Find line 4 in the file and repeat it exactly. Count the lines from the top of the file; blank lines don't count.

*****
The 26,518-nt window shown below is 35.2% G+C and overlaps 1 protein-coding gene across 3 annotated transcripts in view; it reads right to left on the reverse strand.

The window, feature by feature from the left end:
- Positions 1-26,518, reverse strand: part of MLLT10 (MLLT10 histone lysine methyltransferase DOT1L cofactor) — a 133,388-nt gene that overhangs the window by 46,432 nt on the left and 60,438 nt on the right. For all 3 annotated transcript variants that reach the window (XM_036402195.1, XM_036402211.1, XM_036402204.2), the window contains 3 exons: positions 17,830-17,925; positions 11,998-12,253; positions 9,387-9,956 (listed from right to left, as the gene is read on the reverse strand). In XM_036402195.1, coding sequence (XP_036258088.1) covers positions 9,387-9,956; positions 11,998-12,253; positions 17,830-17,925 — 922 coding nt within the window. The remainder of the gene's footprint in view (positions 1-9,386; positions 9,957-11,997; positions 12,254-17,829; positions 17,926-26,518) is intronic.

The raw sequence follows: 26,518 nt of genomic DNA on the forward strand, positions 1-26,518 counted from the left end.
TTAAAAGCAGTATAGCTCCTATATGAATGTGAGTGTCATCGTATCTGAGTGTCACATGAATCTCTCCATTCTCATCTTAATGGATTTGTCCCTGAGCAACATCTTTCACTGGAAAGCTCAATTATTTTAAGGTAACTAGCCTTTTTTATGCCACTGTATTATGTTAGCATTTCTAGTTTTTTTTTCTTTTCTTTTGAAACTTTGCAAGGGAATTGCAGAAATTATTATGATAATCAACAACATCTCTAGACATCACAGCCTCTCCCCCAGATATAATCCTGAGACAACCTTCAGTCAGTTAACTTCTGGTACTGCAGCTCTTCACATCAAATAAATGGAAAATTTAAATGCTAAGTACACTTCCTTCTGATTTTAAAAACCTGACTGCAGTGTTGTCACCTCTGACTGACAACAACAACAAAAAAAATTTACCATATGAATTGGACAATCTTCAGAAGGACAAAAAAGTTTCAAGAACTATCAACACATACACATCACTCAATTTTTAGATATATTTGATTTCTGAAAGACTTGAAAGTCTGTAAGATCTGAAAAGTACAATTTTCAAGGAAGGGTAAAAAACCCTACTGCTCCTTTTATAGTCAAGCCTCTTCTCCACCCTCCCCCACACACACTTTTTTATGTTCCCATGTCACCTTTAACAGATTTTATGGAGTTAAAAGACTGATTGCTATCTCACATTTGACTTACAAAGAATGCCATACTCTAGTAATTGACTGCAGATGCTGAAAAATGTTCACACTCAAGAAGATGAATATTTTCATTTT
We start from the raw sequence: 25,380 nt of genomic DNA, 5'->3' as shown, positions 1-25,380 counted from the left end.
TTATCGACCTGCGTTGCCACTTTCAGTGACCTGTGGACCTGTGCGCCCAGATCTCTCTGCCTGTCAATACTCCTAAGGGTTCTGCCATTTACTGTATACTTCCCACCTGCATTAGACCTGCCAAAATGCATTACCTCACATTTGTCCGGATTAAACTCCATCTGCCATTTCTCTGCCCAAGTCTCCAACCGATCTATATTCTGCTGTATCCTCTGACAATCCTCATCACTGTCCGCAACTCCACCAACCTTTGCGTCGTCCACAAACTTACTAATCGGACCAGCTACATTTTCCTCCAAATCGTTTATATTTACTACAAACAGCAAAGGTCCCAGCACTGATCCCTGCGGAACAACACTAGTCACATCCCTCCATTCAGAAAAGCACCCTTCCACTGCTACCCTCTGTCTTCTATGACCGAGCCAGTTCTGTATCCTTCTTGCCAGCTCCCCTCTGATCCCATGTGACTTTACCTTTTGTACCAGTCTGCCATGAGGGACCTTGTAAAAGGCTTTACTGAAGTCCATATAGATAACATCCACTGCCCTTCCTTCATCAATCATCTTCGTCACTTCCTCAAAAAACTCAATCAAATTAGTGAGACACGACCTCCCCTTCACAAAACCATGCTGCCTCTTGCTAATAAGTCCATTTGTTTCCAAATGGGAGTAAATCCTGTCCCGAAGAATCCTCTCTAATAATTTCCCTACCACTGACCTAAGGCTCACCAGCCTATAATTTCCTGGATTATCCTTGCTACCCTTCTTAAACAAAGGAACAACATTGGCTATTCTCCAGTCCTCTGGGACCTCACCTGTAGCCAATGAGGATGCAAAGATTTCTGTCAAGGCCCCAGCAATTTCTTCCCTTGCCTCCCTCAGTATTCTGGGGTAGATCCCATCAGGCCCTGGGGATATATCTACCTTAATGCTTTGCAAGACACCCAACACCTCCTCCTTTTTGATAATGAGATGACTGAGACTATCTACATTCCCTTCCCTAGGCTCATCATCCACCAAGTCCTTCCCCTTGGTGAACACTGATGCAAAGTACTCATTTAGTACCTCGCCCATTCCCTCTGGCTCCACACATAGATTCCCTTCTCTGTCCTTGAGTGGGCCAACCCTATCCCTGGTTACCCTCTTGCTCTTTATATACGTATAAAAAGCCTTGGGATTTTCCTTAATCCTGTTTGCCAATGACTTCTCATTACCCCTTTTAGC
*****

The raw sequence follows: 26,518 nt of genomic DNA on the forward strand, positions 1-26,518 counted from the left end.